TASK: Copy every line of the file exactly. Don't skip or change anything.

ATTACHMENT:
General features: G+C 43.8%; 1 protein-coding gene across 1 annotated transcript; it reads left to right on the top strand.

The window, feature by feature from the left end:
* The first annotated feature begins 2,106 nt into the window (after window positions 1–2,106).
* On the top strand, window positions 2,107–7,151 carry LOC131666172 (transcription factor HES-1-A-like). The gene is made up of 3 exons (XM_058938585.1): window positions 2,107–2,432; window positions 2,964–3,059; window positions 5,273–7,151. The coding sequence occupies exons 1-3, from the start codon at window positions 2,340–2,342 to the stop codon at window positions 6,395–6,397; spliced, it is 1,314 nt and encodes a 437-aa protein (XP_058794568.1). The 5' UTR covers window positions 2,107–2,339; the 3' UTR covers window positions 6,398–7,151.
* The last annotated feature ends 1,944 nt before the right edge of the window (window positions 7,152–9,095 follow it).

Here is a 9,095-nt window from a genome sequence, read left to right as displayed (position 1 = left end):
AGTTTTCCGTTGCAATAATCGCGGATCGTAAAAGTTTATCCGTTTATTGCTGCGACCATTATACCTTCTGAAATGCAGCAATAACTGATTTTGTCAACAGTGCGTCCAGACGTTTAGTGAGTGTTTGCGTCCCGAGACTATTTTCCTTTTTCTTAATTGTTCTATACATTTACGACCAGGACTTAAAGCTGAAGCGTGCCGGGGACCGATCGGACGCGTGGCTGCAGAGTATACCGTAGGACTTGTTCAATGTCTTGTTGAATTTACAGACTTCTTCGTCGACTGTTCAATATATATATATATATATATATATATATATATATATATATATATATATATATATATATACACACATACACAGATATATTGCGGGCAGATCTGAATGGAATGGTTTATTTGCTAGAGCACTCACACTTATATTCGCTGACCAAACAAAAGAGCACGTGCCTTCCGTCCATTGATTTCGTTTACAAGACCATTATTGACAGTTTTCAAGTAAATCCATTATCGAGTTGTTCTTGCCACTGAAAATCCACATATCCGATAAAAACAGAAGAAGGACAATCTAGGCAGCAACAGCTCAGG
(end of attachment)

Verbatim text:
General features: G+C 43.8%; 1 protein-coding gene across 1 annotated transcript; it reads left to right on the top strand.

The window, feature by feature from the left end:
* The first annotated feature begins 2,106 nt into the window (after window positions 1–2,106).
* On the top strand, window positions 2,107–7,151 carry LOC131666172 (transcription factor HES-1-A-like). The gene is made up of 3 exons (XM_058938585.1): window positions 2,107–2,432; window positions 2,964–3,059; window positions 5,273–7,151. The coding sequence occupies exons 1-3, from the start codon at window positions 2,340–2,342 to the stop codon at window positions 6,395–6,397; spliced, it is 1,314 nt and encodes a 437-aa protein (XP_058794568.1). The 5' UTR covers window positions 2,107–2,339; the 3' UTR covers window positions 6,398–7,151.
* The last annotated feature ends 1,944 nt before the right edge of the window (window positions 7,152–9,095 follow it).

Here is a 9,095-nt window from a genome sequence, read left to right as displayed (position 1 = left end):
AGTTTTCCGTTGCAATAATCGCGGATCGTAAAAGTTTATCCGTTTATTGCTGCGACCATTATACCTTCTGAAATGCAGCAATAACTGATTTTGTCAACAGTGCGTCCAGACGTTTAGTGAGTGTTTGCGTCCCGAGACTATTTTCCTTTTTCTTAATTGTTCTATACATTTACGACCAGGACTTAAAGCTGAAGCGTGCCGGGGACCGATCGGACGCGTGGCTGCAGAGTATACCGTAGGACTTGTTCAATGTCTTGTTGAATTTACAGACTTCTTCGTCGACTGTTCAATATATATATATATATATATATATATATATATATATATATATATATATATATATATATACACACATACACAGATATATTGCGGGCAGATCTGAATGGAATGGTTTATTTGCTAGAGCACTCACACTTATATTCGCTGACCAAACAAAAGAGCACGTGCCTTCCGTCCATTGATTTCGTTTACAAGACCATTATTGACAGTTTTCAAGTAAATCCATTATCGAGTTGTTCTTGCCACTGAAAATCCACATATCCGATAAAAACAGAAGAAGGACAATCTAGGCAGCAACAGCTCAGG